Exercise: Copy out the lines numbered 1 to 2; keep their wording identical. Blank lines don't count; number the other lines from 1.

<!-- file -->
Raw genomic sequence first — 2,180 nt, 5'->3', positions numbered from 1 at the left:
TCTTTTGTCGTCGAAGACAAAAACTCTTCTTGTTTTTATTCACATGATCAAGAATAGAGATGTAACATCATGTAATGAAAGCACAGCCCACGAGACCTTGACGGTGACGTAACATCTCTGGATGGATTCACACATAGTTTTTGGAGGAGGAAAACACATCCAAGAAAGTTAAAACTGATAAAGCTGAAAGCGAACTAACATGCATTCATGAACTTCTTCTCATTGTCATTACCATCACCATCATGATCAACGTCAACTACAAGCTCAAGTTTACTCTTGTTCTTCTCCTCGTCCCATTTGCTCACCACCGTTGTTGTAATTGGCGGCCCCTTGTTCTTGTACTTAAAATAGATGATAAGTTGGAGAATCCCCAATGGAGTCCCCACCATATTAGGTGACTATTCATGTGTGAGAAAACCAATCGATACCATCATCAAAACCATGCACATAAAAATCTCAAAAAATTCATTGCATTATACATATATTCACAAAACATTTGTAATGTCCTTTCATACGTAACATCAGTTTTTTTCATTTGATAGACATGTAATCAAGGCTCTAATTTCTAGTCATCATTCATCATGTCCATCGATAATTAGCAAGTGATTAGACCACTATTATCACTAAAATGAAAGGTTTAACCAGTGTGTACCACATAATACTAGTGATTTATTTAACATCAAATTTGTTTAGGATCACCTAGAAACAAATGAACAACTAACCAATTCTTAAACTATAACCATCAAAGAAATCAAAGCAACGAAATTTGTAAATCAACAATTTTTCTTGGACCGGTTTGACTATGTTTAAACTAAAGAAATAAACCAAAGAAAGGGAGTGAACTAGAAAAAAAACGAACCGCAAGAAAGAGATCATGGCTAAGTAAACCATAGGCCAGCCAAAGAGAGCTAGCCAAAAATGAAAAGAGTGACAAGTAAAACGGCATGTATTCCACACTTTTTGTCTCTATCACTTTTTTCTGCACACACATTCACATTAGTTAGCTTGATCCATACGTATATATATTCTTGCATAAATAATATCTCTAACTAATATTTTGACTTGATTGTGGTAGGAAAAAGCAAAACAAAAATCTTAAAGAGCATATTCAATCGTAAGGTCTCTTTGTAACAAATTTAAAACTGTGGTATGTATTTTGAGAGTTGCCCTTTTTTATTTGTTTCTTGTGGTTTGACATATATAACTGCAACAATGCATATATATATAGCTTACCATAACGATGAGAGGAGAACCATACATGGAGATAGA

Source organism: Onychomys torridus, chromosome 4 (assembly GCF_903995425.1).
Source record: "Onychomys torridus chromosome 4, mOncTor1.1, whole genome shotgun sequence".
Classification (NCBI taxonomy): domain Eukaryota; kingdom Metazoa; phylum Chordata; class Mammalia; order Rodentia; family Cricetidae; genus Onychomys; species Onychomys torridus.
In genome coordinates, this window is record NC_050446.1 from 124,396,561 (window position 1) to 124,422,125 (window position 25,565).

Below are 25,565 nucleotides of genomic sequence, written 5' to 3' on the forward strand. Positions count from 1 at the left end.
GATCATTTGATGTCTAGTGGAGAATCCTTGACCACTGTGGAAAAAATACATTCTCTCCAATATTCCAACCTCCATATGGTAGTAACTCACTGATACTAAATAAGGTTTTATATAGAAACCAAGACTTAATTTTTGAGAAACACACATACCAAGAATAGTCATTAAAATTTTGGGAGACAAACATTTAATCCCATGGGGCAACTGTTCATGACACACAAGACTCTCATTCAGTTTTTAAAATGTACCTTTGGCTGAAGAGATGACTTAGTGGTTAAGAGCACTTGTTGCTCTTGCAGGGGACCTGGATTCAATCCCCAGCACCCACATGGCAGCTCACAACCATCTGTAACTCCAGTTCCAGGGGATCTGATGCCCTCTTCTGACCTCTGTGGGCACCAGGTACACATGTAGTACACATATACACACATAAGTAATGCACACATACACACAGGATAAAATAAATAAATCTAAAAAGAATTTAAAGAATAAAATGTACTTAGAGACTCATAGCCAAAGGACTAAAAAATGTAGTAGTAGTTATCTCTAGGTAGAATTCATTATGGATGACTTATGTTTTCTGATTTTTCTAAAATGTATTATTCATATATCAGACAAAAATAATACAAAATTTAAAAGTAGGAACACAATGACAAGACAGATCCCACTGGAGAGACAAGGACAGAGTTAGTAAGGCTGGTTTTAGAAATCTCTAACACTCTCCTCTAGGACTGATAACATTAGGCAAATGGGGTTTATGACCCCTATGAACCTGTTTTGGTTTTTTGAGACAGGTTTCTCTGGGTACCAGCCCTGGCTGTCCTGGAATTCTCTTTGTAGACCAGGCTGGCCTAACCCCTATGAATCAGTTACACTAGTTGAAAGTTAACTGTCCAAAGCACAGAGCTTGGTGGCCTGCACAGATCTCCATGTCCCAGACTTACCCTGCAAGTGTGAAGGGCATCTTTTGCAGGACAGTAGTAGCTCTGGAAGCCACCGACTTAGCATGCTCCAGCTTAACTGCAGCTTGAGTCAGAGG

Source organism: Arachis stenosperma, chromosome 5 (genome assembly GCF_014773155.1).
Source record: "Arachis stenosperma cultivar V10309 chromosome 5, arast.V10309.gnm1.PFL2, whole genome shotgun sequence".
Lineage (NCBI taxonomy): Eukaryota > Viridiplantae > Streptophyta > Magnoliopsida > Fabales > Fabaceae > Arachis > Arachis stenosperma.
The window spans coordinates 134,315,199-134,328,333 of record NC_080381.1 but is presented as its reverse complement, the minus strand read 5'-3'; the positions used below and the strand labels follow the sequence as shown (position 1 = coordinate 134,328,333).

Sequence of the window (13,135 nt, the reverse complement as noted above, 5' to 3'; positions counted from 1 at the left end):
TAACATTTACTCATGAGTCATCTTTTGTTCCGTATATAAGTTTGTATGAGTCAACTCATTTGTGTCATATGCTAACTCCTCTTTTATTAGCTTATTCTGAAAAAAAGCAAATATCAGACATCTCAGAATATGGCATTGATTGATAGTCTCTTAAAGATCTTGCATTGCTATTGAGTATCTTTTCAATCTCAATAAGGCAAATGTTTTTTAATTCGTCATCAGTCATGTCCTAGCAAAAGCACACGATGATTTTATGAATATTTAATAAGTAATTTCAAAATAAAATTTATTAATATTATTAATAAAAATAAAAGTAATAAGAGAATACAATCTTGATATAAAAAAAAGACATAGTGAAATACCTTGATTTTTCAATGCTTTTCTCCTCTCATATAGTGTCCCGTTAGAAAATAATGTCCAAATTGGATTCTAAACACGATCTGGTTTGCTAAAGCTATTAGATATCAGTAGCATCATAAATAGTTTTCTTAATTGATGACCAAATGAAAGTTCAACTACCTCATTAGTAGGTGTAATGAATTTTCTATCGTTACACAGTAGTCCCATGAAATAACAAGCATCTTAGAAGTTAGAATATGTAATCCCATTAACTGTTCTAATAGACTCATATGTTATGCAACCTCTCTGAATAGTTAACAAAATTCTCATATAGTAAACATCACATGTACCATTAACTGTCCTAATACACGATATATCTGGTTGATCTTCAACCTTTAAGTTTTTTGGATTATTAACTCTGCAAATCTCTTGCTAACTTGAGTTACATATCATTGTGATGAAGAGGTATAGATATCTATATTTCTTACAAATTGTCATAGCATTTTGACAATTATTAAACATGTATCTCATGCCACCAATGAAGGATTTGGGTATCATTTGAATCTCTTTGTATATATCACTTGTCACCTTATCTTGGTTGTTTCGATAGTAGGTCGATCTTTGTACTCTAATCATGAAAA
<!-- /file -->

Raw genomic sequence first — 2,180 nt, 5'->3', positions numbered from 1 at the left:
TCTTTTGTCGTCGAAGACAAAAACTCTTCTTGTTTTTATTCACATGATCAAGAATAGAGATGTAACATCATGTAATGAAAGCACAGCCCACGAGACCTTGACGGTGACGTAACATCTCTGGATGGATTCACACATAGTTTTTGGAGGAGGAAAACACATCCAAGAAAGTTAAAACTGATAAAGCTGAAAGCGAACTAACATGCATTCATGAACTTCTTCTCATTGTCATTACCATCACCATCATGATCAACGTCAACTACAAGCTCAAGTTTACTCTTGTTCTTCTCCTCGTCCCATTTGCTCACCACCGTTGTTGTAATTGGCGGCCCCTTGTTCTTGTACTTAAAATAGATGATAAGTTGGAGAATCCCCAATGGAGTCCCCACCATATTAGGTGACTATTCATGTGTGAGAAAACCAATCGATACCATCATCAAAACCATGCACATAAAAATCTCAAAAAATTCATTGCATTATACATATATTCACAAAACATTTGTAATGTCCTTTCATACGTAACATCAGTTTTTTTCATTTGATAGACATGTAATCAAGGCTCTAATTTCTAGTCATCATTCATCATGTCCATCGATAATTAGCAAGTGATTAGACCACTATTATCACTAAAATGAAAGGTTTAACCAGTGTGTACCACATAATACTAGTGATTTATTTAACATCAAATTTGTTTAGGATCACCTAGAAACAAATGAACAACTAACCAATTCTTAAACTATAACCATCAAAGAAATCAAAGCAACGAAATTTGTAAATCAACAATTTTTCTTGGACCGGTTTGACTATGTTTAAACTAAAGAAATAAACCAAAGAAAGGGAGTGAACTAGAAAAAAAACGAACCGCAAGAAAGAGATCATGGCTAAGTAAACCATAGGCCAGCCAAAGAGAGCTAGCCAAAAATGAAAAGAGTGACAAGTAAAACGGCATGTATTCCACACTTTTTGTCTCTATCACTTTTTTCTGCACACACATTCACATTAGTTAGCTTGATCCATACGTATATATATTCTTGCATAAATAATATCTCTAACTAATATTTTGACTTGATTGTGGTAGGAAAAAGCAAAACAAAAATCTTAAAGAGCATATTCAATCGTAAGGTCTCTTTGTAACAAATTTAAAACTGTGGTATGTATTTTGAGAGTTGCCCTTTTTTATTTGTTTCTTGTGGTTTGACATATATAACTGCAACAATGCATATATATATAGCTTACCATAACGATGAGAGGAGAACCATACATGGAGATAGA